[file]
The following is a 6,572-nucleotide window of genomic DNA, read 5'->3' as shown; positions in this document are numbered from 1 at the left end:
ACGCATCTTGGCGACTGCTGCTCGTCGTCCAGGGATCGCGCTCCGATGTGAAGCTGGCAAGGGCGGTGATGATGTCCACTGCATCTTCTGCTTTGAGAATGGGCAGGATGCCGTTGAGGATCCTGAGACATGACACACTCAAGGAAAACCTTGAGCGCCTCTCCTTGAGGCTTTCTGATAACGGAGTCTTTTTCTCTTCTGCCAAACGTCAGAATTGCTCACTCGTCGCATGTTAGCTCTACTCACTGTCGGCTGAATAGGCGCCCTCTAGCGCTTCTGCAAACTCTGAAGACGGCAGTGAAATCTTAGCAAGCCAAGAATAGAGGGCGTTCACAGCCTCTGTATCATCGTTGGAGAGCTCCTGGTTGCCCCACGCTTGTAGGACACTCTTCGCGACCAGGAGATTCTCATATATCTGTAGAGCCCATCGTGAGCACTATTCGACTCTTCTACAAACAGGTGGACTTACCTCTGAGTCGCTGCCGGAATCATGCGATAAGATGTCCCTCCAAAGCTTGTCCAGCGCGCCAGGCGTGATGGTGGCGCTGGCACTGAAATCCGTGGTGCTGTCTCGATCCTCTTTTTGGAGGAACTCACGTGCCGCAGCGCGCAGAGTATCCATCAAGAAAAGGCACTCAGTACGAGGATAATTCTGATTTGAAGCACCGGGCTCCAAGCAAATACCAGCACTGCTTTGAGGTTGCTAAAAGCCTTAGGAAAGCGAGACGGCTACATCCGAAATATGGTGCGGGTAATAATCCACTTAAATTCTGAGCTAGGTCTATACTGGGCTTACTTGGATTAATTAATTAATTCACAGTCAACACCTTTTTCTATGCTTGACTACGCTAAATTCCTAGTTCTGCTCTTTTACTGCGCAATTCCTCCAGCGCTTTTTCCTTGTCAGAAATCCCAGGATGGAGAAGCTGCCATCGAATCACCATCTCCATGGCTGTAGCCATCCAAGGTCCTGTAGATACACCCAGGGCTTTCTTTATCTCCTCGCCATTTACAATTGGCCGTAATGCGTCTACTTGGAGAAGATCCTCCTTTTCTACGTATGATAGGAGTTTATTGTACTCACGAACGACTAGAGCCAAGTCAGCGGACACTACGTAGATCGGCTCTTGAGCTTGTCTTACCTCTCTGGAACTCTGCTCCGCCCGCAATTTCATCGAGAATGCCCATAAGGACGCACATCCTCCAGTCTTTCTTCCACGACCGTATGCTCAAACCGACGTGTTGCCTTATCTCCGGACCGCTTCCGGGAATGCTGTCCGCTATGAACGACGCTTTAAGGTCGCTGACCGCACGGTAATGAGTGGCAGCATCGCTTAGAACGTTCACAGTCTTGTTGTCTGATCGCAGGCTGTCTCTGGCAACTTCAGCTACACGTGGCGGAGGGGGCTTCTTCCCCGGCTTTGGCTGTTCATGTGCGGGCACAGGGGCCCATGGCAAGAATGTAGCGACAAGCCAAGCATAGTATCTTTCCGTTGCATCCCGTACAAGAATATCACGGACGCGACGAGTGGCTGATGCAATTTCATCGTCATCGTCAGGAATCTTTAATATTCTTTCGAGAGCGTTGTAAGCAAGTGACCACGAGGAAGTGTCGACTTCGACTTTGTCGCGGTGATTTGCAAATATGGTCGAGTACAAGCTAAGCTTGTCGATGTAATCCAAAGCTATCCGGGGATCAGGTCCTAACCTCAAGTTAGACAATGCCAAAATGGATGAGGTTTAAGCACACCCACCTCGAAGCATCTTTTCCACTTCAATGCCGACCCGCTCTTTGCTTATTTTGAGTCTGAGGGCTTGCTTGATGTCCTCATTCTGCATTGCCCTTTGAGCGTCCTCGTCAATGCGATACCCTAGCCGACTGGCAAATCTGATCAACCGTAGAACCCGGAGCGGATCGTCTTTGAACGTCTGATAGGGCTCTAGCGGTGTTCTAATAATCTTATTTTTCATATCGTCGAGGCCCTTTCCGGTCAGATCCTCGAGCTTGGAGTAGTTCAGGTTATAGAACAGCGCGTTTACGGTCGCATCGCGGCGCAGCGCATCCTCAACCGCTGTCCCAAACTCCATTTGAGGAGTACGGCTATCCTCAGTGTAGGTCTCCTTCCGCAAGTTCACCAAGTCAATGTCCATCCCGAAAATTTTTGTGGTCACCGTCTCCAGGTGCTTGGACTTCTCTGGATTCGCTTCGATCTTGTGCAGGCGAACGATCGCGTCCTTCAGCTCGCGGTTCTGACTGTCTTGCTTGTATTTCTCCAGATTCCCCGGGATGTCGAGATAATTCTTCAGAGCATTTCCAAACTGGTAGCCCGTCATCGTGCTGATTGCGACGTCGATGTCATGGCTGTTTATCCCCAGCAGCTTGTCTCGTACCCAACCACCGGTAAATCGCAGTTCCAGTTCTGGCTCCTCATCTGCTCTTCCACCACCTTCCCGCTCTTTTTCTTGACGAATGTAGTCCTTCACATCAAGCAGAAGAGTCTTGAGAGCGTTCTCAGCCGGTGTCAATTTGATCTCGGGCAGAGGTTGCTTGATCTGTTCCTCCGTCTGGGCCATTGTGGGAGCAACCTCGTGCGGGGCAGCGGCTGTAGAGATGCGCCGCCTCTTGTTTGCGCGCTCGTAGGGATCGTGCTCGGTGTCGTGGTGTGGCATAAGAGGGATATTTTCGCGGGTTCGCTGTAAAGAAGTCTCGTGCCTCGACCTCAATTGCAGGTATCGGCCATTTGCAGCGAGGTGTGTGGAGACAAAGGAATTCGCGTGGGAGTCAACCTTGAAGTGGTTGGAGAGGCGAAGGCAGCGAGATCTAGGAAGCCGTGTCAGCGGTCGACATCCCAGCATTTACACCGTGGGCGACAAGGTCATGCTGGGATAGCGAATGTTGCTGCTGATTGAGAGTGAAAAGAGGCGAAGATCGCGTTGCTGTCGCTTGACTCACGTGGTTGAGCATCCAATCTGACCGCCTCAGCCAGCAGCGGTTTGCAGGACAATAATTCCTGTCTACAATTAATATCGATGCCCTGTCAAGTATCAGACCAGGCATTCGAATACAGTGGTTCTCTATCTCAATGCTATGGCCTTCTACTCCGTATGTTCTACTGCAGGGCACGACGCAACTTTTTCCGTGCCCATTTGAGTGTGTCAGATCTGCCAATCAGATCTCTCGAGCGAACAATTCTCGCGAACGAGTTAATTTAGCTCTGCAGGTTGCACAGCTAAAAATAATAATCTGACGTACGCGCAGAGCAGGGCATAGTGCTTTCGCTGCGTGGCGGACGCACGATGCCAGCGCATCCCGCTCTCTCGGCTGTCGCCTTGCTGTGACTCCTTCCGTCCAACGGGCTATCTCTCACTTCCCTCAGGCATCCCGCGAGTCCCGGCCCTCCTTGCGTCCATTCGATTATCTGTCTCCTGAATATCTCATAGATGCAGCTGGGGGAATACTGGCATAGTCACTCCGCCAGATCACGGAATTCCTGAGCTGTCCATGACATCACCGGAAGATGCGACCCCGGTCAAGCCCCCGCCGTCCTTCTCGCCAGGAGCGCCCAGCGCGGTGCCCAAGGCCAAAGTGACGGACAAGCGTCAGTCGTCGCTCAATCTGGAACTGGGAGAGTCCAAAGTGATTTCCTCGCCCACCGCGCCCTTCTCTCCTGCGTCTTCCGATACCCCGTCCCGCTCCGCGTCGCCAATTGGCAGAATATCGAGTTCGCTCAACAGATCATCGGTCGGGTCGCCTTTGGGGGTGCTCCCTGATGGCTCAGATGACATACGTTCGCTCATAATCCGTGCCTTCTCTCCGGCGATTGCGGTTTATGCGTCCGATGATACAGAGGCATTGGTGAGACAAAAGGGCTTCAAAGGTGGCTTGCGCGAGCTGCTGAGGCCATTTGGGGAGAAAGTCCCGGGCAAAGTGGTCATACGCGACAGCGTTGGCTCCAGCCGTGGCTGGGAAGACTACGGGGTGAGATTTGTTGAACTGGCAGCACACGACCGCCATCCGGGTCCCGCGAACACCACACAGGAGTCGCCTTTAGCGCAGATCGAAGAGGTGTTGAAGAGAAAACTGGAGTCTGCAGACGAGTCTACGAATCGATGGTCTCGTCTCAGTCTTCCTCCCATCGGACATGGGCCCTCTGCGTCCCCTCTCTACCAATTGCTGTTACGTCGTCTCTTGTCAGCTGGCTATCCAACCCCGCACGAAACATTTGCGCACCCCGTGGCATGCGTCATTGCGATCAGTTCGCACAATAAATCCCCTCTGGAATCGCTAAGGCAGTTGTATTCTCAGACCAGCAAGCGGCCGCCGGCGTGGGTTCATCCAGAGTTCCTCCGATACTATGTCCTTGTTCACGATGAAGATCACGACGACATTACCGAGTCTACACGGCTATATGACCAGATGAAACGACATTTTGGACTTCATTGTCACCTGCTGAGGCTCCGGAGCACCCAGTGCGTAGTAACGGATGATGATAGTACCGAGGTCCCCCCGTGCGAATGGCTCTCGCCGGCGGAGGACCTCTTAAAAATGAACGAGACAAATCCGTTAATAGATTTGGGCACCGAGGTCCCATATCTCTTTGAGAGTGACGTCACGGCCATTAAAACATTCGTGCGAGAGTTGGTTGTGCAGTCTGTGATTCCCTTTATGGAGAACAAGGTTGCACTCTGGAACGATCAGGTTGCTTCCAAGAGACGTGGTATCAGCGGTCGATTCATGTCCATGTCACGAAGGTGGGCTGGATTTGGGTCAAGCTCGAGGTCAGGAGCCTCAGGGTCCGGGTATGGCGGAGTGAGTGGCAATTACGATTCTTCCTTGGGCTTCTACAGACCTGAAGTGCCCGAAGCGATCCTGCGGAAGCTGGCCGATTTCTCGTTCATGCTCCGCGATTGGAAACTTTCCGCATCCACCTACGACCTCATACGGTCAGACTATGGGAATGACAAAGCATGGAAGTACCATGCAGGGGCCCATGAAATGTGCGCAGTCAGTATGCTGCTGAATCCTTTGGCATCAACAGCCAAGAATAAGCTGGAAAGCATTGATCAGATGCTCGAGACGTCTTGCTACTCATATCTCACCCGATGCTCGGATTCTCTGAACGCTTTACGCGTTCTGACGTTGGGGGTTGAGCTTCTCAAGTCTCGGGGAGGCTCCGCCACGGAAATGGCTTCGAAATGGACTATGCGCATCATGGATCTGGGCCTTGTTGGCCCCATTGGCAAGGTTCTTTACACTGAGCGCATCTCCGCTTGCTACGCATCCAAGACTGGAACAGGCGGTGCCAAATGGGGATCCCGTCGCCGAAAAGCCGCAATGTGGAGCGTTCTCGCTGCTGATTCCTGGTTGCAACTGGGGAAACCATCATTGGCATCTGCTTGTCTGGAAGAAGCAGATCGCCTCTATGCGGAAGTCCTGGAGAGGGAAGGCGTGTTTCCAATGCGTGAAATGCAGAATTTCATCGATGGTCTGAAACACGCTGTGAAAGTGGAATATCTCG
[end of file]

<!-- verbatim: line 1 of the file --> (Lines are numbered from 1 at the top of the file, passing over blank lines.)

The following is a 6,572-nucleotide window of genomic DNA, read 5'->3' as shown; positions in this document are numbered from 1 at the left end: